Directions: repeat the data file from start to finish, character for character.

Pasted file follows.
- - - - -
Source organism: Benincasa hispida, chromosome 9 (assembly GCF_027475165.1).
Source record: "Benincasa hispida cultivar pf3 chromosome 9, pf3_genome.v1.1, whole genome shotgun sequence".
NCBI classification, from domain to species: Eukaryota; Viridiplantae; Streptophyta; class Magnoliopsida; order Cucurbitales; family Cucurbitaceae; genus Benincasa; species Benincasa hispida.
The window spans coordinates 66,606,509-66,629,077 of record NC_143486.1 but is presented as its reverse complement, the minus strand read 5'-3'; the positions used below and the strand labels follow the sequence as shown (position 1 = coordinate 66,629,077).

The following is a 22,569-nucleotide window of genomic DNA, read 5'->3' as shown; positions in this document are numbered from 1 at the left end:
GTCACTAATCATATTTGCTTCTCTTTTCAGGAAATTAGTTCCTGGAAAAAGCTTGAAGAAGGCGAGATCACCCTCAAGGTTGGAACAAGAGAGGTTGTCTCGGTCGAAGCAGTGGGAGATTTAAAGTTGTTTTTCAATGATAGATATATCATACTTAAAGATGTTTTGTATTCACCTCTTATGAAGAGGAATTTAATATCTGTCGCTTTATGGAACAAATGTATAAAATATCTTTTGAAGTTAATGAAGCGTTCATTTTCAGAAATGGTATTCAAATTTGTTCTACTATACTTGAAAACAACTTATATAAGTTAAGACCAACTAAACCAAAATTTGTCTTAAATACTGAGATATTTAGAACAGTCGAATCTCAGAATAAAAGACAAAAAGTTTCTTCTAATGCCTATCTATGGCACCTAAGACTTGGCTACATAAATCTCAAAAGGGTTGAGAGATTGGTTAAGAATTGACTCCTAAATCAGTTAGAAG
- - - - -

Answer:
Source organism: Benincasa hispida, chromosome 9 (assembly GCF_027475165.1).
Source record: "Benincasa hispida cultivar pf3 chromosome 9, pf3_genome.v1.1, whole genome shotgun sequence".
NCBI classification, from domain to species: Eukaryota; Viridiplantae; Streptophyta; class Magnoliopsida; order Cucurbitales; family Cucurbitaceae; genus Benincasa; species Benincasa hispida.
The window spans coordinates 66,606,509-66,629,077 of record NC_143486.1 but is presented as its reverse complement, the minus strand read 5'-3'; the positions used below and the strand labels follow the sequence as shown (position 1 = coordinate 66,629,077).

The following is a 22,569-nucleotide window of genomic DNA, read 5'->3' as shown; positions in this document are numbered from 1 at the left end:
GTCACTAATCATATTTGCTTCTCTTTTCAGGAAATTAGTTCCTGGAAAAAGCTTGAAGAAGGCGAGATCACCCTCAAGGTTGGAACAAGAGAGGTTGTCTCGGTCGAAGCAGTGGGAGATTTAAAGTTGTTTTTCAATGATAGATATATCATACTTAAAGATGTTTTGTATTCACCTCTTATGAAGAGGAATTTAATATCTGTCGCTTTATGGAACAAATGTATAAAATATCTTTTGAAGTTAATGAAGCGTTCATTTTCAGAAATGGTATTCAAATTTGTTCTACTATACTTGAAAACAACTTATATAAGTTAAGACCAACTAAACCAAAATTTGTCTTAAATACTGAGATATTTAGAACAGTCGAATCTCAGAATAAAAGACAAAAAGTTTCTTCTAATGCCTATCTATGGCACCTAAGACTTGGCTACATAAATCTCAAAAGGGTTGAGAGATTGGTTAAGAATTGACTCCTAAATCAGTTAGAAG